By Nishel Fernando
Although women could play a vital role in economic development, gender bias in certain male-dominated segments of the country’s corporate sector coupled with government’s lack of interest to implement gender equality polices are hindering the utilization of female talent productively.
“Gender equality can bring an economic change and make a self-reliant society. However, the way women’s contribution in our society is neglected is deplorable,” the Sri Lanka Institute of Directors (SLID) Chairman and Commercial Bank Deputy Chairman, Preethi Jayawardena lamented.
He made these remarks speaking at the launch event of Women Directors Forum in Colombo last Friday.
According to the World Economic Forum’s Global Gender Gap Report 2018, females account for approximately 38 percent of the total labour force in the country. However, there was a significant wage gap for similar duties carried out by females and males.
In addition, fewer females held leadership positions in the workplace while most were employed as professionals and technical workers.
A recent study conducted by the International Finance Corporation (IFC) revealed that only 8.2 percent or 144 of more than 1500 board directors in listed companies were women as of 2018.
Jayawardena pointed out that some segments of the corporate world which have strong male domination view females in a negative perception when considering them for senior management and top leadership posts.
“There’s a strong boy’s club, some of these boys clubs are stronger than the Royal College Old Boys Club. It’s extremely difficult to break this strong boys club,” he stressed.
He recalled that he faced objections from the nomination committee when he nominated Shiromal Cooray as an independent director for Commercial Bank.
However, he noted that Cooray was able to transform the perception held by the male-dominated industry with her performance as director, which led the other banks to appoint more female directors to their respective boards.
According to an IFC study, Banking, Finance and Insurance had the highest representation of female directors in their boards in 2018.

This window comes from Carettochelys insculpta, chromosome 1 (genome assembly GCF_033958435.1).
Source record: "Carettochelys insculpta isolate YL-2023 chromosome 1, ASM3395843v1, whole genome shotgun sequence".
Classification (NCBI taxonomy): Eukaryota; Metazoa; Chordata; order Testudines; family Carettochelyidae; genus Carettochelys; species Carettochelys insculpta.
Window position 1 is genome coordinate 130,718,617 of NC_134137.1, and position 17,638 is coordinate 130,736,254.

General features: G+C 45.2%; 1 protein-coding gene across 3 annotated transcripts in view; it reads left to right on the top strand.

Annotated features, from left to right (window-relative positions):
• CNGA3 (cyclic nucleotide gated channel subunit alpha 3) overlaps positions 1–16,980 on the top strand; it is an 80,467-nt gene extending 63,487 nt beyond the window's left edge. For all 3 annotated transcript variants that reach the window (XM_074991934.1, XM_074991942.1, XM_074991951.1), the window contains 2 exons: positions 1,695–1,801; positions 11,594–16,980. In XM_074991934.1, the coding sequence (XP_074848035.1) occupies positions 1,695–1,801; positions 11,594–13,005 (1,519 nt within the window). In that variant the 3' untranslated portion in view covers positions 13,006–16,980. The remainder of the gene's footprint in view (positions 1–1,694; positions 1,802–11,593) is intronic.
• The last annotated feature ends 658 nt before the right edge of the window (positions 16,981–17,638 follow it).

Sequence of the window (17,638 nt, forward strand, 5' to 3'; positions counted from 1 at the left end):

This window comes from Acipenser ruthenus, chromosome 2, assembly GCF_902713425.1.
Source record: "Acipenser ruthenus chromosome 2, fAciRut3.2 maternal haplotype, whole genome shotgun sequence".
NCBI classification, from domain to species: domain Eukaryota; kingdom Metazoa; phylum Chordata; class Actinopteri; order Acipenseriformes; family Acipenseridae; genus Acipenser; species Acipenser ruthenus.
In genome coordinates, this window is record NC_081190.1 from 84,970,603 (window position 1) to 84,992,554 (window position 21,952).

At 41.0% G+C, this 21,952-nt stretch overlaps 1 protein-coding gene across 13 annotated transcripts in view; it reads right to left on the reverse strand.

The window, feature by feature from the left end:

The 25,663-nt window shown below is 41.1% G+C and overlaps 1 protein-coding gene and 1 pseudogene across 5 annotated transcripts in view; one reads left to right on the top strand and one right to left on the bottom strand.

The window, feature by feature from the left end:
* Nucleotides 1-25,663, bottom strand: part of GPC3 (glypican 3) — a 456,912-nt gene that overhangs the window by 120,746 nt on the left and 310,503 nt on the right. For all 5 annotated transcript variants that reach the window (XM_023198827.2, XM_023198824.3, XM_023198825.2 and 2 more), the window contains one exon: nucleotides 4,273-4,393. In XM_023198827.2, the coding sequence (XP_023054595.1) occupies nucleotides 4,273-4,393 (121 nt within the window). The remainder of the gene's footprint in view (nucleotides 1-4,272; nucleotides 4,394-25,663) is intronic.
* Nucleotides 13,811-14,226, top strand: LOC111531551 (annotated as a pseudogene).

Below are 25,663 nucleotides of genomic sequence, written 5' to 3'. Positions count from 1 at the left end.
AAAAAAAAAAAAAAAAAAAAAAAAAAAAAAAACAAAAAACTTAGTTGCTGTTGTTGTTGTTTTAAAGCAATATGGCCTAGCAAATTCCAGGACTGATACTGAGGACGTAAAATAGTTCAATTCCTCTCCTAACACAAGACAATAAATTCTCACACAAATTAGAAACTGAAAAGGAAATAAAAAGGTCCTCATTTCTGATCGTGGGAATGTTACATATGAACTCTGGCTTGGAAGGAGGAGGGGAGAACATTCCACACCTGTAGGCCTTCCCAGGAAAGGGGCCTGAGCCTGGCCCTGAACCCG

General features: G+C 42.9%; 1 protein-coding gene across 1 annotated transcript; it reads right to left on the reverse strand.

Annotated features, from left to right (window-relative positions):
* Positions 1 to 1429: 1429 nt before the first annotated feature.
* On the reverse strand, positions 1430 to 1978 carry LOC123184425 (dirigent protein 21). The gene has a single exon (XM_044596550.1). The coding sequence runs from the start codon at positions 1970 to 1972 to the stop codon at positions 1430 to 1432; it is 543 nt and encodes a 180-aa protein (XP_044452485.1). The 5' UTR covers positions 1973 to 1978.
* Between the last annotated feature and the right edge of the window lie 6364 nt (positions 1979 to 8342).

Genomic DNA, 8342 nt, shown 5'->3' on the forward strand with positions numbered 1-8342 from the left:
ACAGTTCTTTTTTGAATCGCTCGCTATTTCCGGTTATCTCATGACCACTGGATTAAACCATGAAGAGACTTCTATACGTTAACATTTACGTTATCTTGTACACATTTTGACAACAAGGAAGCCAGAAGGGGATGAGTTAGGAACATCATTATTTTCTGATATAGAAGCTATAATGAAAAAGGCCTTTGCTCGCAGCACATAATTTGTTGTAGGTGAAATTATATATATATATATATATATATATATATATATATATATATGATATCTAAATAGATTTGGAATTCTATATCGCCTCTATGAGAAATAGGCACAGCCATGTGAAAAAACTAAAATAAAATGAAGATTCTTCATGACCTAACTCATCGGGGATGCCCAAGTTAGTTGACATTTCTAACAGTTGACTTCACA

Jayawardena also noted that the government has shown meek interest in implementing policies which are targeted at empowering females.
“The government’s policies to empower women are at a standstill and somewhat non-serious. Regulations are formulated every now and then. However, when it comes to implementation of these laws, it’s regrettable that no one seems to be serious about them,” he elaborated.
Referring to the IFC study, IFC -South Asia, Corporate Governance Officer, Lopa Rahaman pointed out that listed firms which had more female representation in their boards and senior management, has shown better financial performance compared to firms which had low female representation.
However, she noted that none of the top 30 firms listed on Colombo Stock Exchange (CSE) have a female Chairperson while 30 percent of these listed firms have all-male director boards.
According to an IFC survey conducted among 200 board members and senior management, it had been identified the absence of a formal, company-level gender diversity policy as the reason for low representation of females in boards and senior management.
Jayawardena stressed that firms need to increase female representation on a voluntary basis, recognising gender diversification in terms of long-term sustainability, rather than the government imposing gender quotas.
IFC stated that diversity in leadership would lead to better Environmental, Social and Governance (ESG) standards and performances such as better sustainability practices, improved environmental and social performance, more robust disclosures on environmental and social issues, gender-equitable hiring and promotion practices, and family-friendly policies among others.
pix by Kushan pathiraja